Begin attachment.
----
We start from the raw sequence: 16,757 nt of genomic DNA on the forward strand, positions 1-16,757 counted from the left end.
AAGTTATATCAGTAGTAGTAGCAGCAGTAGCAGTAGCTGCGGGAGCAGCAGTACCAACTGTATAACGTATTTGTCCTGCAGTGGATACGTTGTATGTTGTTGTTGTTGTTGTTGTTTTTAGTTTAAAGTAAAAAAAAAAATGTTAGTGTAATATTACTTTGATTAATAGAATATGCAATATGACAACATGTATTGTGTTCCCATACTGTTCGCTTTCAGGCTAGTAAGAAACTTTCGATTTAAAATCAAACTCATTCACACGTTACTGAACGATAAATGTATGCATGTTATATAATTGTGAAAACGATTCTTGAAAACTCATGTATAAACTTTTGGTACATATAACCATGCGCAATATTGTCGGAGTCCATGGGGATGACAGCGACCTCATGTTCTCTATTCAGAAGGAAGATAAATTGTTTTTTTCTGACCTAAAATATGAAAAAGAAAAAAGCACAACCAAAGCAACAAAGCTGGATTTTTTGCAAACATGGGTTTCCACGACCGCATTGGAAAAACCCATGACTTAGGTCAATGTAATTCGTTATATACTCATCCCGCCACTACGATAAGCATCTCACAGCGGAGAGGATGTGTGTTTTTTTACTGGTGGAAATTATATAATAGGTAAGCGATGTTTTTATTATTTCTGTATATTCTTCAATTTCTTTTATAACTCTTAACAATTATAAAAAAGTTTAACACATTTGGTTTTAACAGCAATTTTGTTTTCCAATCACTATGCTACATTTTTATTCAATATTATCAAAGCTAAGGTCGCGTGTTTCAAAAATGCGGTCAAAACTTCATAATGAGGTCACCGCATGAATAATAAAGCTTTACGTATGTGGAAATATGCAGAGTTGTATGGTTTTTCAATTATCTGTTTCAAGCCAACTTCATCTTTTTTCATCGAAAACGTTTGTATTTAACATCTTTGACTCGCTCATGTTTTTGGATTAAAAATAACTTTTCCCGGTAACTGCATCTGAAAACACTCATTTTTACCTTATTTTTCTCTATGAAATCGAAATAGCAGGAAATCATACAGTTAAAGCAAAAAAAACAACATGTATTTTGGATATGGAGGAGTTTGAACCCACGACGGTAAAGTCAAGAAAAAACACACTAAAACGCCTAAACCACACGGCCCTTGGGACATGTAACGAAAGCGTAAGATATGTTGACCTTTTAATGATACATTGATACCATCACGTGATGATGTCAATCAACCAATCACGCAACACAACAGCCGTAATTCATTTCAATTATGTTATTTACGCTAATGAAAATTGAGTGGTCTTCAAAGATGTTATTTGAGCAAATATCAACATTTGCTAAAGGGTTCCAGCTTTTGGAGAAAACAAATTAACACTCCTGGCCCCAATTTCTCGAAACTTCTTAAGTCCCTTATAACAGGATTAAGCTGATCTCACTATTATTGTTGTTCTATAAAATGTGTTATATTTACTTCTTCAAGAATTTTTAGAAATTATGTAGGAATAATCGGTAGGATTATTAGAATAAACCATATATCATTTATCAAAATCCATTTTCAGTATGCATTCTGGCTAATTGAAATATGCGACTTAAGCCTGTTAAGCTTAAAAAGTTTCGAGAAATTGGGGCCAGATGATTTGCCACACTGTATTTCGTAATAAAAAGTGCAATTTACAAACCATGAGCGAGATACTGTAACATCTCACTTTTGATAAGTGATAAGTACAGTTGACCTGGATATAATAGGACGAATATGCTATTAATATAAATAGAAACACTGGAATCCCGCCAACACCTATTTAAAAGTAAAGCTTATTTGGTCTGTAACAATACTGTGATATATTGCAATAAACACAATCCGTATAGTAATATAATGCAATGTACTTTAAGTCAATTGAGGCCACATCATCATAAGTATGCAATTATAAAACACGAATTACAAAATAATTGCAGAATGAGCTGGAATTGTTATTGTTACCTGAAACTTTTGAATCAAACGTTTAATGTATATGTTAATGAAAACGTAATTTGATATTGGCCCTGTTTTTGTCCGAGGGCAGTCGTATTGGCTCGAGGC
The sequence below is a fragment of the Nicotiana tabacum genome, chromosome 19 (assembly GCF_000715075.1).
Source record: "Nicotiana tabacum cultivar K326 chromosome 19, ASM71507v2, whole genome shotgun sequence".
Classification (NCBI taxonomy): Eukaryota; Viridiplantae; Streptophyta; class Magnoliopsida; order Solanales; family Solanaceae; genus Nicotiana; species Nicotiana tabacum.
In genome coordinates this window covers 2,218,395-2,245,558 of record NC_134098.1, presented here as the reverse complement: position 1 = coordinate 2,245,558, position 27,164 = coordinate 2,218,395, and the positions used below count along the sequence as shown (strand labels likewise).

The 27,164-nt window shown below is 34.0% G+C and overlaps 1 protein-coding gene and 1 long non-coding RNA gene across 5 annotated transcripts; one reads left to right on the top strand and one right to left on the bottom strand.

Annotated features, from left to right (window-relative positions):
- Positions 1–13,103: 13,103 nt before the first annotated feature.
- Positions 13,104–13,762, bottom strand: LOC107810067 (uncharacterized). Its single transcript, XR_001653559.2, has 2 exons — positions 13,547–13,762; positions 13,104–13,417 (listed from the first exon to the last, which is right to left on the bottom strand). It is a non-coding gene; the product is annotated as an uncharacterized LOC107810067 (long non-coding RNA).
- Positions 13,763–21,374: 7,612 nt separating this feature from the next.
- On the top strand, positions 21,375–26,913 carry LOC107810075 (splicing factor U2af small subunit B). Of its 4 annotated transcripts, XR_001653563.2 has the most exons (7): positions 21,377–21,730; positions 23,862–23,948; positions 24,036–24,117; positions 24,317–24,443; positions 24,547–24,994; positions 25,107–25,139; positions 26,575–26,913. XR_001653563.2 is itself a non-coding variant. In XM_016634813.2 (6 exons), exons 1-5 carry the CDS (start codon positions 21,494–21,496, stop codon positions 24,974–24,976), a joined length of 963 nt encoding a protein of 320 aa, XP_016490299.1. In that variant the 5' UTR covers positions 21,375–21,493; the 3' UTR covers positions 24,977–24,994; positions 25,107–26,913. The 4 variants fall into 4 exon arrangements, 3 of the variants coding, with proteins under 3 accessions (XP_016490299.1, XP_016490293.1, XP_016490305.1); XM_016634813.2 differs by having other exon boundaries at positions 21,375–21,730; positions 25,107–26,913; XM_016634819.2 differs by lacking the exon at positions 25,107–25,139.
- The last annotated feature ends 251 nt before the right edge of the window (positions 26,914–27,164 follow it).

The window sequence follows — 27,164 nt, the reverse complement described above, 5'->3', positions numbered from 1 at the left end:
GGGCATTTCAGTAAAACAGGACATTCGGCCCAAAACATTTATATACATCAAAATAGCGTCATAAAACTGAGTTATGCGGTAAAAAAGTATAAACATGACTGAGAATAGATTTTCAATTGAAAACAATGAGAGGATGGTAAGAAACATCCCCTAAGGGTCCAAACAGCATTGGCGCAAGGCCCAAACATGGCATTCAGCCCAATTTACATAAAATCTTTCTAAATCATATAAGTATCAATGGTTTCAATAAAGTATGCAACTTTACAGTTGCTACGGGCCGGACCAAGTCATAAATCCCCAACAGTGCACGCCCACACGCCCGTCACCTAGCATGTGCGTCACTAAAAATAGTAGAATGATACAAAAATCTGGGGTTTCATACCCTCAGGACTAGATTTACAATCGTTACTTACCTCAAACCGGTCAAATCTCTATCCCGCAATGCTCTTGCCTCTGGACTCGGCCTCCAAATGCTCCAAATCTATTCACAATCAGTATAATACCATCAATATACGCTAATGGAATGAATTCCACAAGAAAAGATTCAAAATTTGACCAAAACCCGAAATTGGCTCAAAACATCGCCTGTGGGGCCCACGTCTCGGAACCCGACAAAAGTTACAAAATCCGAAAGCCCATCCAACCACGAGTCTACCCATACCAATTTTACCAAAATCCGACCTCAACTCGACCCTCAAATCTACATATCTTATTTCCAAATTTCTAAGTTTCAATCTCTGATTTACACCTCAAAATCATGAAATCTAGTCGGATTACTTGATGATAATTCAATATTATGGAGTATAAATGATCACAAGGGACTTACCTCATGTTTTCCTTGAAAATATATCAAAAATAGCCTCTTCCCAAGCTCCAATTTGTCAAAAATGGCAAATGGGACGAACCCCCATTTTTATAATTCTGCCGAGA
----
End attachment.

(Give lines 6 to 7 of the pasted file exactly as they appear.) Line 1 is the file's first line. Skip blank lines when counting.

In genome coordinates this window covers 2,218,395-2,245,558 of record NC_134098.1, presented here as the reverse complement: position 1 = coordinate 2,245,558, position 27,164 = coordinate 2,218,395, and the positions used below count along the sequence as shown (strand labels likewise).

The 27,164-nt window shown below is 34.0% G+C and overlaps 1 protein-coding gene and 1 long non-coding RNA gene across 5 annotated transcripts; one reads left to right on the top strand and one right to left on the bottom strand.